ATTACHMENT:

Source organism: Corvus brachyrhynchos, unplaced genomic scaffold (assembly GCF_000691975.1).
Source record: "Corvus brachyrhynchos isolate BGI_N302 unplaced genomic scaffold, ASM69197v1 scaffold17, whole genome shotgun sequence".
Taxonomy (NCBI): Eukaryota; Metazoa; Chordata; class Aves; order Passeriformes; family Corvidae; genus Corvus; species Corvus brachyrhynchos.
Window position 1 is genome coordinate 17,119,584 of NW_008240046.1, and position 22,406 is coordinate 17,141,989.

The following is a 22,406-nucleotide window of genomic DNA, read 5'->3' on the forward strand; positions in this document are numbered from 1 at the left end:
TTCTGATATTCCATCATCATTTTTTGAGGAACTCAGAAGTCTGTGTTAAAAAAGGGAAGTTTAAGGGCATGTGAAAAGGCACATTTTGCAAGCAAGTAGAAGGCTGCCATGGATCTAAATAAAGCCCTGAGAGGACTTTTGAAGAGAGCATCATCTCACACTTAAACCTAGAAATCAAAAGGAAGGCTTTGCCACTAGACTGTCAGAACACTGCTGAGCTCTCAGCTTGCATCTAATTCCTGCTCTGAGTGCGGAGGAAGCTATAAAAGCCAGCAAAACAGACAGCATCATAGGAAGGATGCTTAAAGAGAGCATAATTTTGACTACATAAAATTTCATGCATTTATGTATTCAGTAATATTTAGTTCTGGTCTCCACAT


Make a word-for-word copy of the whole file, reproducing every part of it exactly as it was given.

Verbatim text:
Source organism: Corvus brachyrhynchos, unplaced genomic scaffold (assembly GCF_000691975.1).
Source record: "Corvus brachyrhynchos isolate BGI_N302 unplaced genomic scaffold, ASM69197v1 scaffold17, whole genome shotgun sequence".
Taxonomy (NCBI): Eukaryota; Metazoa; Chordata; class Aves; order Passeriformes; family Corvidae; genus Corvus; species Corvus brachyrhynchos.
Window position 1 is genome coordinate 17,119,584 of NW_008240046.1, and position 22,406 is coordinate 17,141,989.

The following is a 22,406-nucleotide window of genomic DNA, read 5'->3' on the forward strand; positions in this document are numbered from 1 at the left end:
TTCTGATATTCCATCATCATTTTTTGAGGAACTCAGAAGTCTGTGTTAAAAAAGGGAAGTTTAAGGGCATGTGAAAAGGCACATTTTGCAAGCAAGTAGAAGGCTGCCATGGATCTAAATAAAGCCCTGAGAGGACTTTTGAAGAGAGCATCATCTCACACTTAAACCTAGAAATCAAAAGGAAGGCTTTGCCACTAGACTGTCAGAACACTGCTGAGCTCTCAGCTTGCATCTAATTCCTGCTCTGAGTGCGGAGGAAGCTATAAAAGCCAGCAAAACAGACAGCATCATAGGAAGGATGCTTAAAGAGAGCATAATTTTGACTACATAAAATTTCATGCATTTATGTATTCAGTAATATTTAGTTCTGGTCTCCACAT